On Tuesday (tomorrow!) I start volunteering in Penn Vet's Emergency Service (ES) department. Orientation was last Thursday. I've been anxious about doing this. I'm excited about being in a hospital environment and learning about how medicine works in practice (especially at a preeminent institution), but I'm worried about how I will react to seeing suffering, both of the animals and of their people. On the day of the orientation I was feeling a sense of peace (I think my subconscious has been working through the conflict). I believe I can see this as exposure therapy: a way to go to a place that scares me and learn, eventually, that the place is not as scary as I believe it to be. Besides, I want to be there for the animals; if that's hard for me to do, so be it.
I admit I was slightly shocked when we were told "If you're in ES, the first thing you do when you come in is check for dead bodies. It's okay, they're already bagged and tagged; you just need to take them where they need to go." Dead bodies? How can I not pick up those vessels without wondering what suffering brought them to this point? Did they have a good life? And who had to go back home to an empty house with an irreparably broken heart?
After considering this part of the job, I decided I would be okay with it. Animals die; that's something I'll be close to when I'm in this hospital. After all, I don't have to look at their faces or their damaged bodies; they'll be bagged and tagged. That was my rationalization until the volunteer coordinator opened the door of the cooler where the dead animals are kept and I saw the shelves holding the black bags. That made a rock drop into my belly, taking my wind away.
We volunteers have an out. If we ever feel uncomfortable, we can leave the room. I've already decided that that won't be me. Even though I'm scared. Even though I probably will feel like I want to leave the room. It's important for me to stay.
We only saw a few animals during our orientation. On the 3rd floor of the hospital is the IV fluid ward. That's where lovely Zose spent a night in January 2010, two months before she died. I looked in and saw a couple dogs, and a cute kitty looked back at me. She seemed small, but bright, healthy. I hoped she's not a terminal kidney patient like so many of the IV fluid patients are (and Zose was).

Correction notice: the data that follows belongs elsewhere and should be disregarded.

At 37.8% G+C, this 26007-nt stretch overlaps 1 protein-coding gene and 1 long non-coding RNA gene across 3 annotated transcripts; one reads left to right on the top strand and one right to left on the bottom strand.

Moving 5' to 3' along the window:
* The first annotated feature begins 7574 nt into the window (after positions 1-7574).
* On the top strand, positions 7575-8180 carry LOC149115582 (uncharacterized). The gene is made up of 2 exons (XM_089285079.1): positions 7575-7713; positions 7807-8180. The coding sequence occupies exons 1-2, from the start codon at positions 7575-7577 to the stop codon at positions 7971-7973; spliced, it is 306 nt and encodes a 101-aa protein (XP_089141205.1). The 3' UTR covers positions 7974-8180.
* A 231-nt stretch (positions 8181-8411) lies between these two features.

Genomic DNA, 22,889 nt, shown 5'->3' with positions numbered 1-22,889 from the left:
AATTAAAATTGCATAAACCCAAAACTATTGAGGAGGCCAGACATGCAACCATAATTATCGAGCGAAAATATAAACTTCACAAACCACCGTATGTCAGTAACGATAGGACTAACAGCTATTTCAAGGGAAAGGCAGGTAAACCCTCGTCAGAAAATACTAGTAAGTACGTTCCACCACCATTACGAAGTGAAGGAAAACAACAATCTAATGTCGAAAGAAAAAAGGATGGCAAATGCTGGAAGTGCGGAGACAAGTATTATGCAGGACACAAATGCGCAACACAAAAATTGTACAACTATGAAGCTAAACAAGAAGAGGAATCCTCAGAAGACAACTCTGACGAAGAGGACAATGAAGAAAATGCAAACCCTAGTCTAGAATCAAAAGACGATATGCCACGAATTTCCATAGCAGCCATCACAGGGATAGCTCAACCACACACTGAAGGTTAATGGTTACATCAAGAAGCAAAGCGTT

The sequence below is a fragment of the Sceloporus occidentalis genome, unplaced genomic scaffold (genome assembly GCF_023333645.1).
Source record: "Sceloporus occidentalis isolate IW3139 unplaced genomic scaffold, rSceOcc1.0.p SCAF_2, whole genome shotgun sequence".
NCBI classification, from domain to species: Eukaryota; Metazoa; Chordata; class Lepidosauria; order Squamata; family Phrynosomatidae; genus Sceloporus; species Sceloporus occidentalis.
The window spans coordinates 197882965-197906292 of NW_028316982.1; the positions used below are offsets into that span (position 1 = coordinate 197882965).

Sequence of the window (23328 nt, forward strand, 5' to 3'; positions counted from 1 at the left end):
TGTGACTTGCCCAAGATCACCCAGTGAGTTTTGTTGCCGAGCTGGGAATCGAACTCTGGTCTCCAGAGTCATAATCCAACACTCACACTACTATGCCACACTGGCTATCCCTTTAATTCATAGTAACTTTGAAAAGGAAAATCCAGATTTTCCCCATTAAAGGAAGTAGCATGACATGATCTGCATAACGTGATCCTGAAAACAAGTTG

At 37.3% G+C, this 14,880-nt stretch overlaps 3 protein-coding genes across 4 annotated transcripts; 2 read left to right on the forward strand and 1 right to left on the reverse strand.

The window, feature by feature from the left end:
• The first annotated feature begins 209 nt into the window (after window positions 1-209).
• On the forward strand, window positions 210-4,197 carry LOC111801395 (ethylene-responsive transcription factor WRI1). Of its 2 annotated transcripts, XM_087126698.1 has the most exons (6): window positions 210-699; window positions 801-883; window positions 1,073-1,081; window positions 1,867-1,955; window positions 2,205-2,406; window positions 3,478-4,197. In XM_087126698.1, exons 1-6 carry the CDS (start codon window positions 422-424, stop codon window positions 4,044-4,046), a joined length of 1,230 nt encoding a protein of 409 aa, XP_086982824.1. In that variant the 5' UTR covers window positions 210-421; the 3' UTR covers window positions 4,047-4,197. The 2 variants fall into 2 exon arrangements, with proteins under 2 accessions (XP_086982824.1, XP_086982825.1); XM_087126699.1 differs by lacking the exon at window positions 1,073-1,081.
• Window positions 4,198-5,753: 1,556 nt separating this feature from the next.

Serendipitously, my preparation for working at Penn Vet is the culmination of challenging work I have done this summer: participating in a weekend workshop with Pema Chodron at Omega and immersing myself in meditation practice; nine credits of Thanatology courses at Hood College. My understanding of myself and my capacity for compassion has grown. I am ready and willing to face my fears and be available to provide the furry patients with lovingkindness, to take in their fear and pain and anxiety and send them calm and compassion.
Not surprisingly, the IV fluid ward is on the same hall as the rooms for the feline kidney transplant patients and the feline kidney transplant donors. One is across the hall from the other. No transplant patients are in residence right now, but I looked in the donor room and saw two black cats lying casually on a round pet bed on the floor. These cats are waiting to become a match for a cat who is in acute kidney failure, is deemed a good candidate for transplant, and has a caretaker willing to spend the upwards of $5000 that a transplant requires. After transplantation the kidney donor cat goes home with its donee. It doesn't seem like much of a life for them to be confined to a small room with no windows. But they really didn't seem very bothered. As I consistently find, and try to remind myself, these creatures are often far more resilient than I give them credit for.
The hospital is quiet after 6pm. All of the scheduled appointments are over for the day: the staff of the dentistry and opthamology departments (and other non-emergent services) have gone home. The staff that I did see moved about the building with a friendly confidence. I wondered if I could have been one of them if I had made different career choices in my youth. (I am older than most, if not all, of the other volunteers.) Moving through the hospital, I felt I was where I was supposed to be. I have felt this way before: lurking around observatories, especially old ones (Nantucket, Wellesley, Edinburgh). Now I am in a new chapter, with my eyes and my heart open to the beings proximate to me rather than to the intangible bodies far above and far away.
There are many things about this experience that I anticipate will be difficult for me, and likely many other things that I cannot yet imagine that will challenge me. But this is where my courage will grow. I will lean into the fear and the discomfort. I will be a presence of calm for the people and animals who are having one of their worst days. I will not leave the room.